Date: Jun 20, 2013 4:44 AM
Author: quasi
Subject: Re: A New Graph Coloring Conjecture.
bill wrote:

>bill wrote:

>>

>> Conjecture: A graph is four-colorable, if it does not contain

>> a complete K5 sub graph.

>

>Suppose I caveat no vertices with degree < 5?

Stated in full, your question is this:

If a graph has no vertex with degree less than 5 and no

subgraph isomorphic to K5, must it be 4-colorable?

The answer is no.

Define a graph G = (V,E) as follows ...

V = {0,1,2,...,9}

E = {all possible edges {x,y} except those for which

x - y is congruent mod 10 to one of 4,5,6}

Explicitly,

0 is adjacent to 1,2,3,7,8,9

1 is adjacent to 2,3,4,8,9,0

2 is adjacent to 3,4,5,9,0,1

...

9 is adjacent to 0,1,2,6,7,8

Visually, two vertices are adjacent iff their circular distance

mod 10 is at most 3.

It's clear that all vertices of G have degree exactly 6.

Suppose S is a 5-element subset of G such that the restriction

of G to S is isomorphic to K5. Let x,y be distinct elements of

S. If x = y mod 5 then x - y = 5 mod 10, but then x,y would be

non-adjacent in G. Hence no two distinct elements of S are

congruent mod 5. It follows that each of the 5 sets

{0,5}, {1,6}, {2,7}, {3,8}, {4,9}

contains exactly one element of S.

By symmetry, assume 0 is in S.

Then 4,5,6 are not in S.

Since 4 is not in S, 9 must be in S.

Since 6 is not in S, 1 must be in S.

Since 9 is in S, 3,4,5 are not in S.

Since 1 is in S, 5,6,7 are not in S.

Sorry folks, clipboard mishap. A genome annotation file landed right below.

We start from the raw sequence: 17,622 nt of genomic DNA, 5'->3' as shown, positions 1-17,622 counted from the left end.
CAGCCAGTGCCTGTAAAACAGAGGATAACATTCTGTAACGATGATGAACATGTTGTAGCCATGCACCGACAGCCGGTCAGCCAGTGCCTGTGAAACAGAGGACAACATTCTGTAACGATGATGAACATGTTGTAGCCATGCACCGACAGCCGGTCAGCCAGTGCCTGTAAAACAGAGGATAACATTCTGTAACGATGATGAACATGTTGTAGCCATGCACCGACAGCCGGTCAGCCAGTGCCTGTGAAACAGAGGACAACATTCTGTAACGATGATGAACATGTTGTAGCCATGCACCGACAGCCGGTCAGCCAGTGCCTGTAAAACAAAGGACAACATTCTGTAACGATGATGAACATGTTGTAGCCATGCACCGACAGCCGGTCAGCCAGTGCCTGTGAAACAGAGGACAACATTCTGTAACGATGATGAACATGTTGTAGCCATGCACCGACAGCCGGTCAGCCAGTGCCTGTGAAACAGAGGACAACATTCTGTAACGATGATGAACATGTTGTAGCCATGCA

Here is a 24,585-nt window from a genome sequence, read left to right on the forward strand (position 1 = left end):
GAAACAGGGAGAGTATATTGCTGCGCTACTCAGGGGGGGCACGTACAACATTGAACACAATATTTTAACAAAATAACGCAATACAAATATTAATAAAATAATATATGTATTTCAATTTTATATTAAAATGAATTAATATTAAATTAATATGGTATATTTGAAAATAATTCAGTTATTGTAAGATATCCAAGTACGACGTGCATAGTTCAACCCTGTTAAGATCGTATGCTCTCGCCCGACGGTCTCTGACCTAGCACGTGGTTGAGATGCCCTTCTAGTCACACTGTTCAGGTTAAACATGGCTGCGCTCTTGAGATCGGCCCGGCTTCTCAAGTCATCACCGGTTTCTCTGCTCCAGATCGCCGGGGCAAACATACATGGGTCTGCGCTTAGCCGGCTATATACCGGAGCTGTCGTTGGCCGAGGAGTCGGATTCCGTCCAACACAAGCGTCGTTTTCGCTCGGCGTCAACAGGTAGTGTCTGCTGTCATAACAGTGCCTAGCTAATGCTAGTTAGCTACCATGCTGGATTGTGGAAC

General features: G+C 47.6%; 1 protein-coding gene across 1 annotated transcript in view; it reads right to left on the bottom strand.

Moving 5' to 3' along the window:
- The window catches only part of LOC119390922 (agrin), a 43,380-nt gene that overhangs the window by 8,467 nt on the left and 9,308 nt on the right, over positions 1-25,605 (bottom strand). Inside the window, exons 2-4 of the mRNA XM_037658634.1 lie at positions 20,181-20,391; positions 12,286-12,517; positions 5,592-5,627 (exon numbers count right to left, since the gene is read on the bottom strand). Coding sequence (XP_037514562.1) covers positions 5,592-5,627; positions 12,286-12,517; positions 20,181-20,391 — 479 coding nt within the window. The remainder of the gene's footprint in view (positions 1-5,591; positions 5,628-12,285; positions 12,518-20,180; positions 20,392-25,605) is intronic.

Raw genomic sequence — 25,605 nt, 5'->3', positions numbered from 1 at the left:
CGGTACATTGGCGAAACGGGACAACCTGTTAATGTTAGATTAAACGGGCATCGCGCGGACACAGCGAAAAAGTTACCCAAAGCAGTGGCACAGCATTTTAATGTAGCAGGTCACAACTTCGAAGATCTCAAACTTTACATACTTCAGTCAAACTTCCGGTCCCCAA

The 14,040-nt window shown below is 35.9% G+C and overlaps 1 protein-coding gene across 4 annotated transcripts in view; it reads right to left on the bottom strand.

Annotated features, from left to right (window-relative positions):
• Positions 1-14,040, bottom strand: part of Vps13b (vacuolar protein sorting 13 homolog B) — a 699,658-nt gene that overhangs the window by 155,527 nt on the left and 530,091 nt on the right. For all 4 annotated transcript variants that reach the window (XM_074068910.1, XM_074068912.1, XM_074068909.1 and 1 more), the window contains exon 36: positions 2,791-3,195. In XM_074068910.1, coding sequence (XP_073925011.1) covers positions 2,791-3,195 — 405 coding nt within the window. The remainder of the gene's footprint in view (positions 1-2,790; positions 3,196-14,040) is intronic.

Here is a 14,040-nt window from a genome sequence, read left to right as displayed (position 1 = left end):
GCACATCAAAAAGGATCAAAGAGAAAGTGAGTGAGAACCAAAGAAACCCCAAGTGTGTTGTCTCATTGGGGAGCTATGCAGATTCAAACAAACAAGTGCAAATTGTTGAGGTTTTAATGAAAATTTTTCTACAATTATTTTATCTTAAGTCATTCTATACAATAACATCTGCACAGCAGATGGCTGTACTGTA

Thus, 3,4,5,6,7 are not in S, but that eliminates 5 elements

of V, leaving at most 4 elements for S, contradiction.

It follows that G has no subgraph isomorphic to K5.

Finally, assume G is 4-colorable.

Since vertices 0,1,2,3 are pairwise adjacent, they must have

4 distinct colors c0,c1,c2,c3 say.

But then:

Vertex 4 is adjacent to vertices 1,2,3 so vertex 4 must have

color c0.

Vertex 5 is adjacent to vertices 2,3,4 so vertex 5 must have

color c1.

Vertex 6 is adjacent to vertices 3,4,5 so vertex 6 must have

color c2.

Vertex 7 is adjacent to vertices 4,5,6 so vertex 7 must have

color c3.

Vertex 8 is adjacent to vertices 5,6,7 so vertex 8 must have

color c0.

Vertex 9 is adjacent to vertices 6,7,8 so vertex 9 must have

color c1.

But we also have:

Vertex 9 is adjacent to vertices 0,1,2 so vertex 9 must have

color c3, contradiction, since we've shown that it must have

color c1.

Thus, the graph G yields an example showing that the answer to

the OP's question is no.

quasi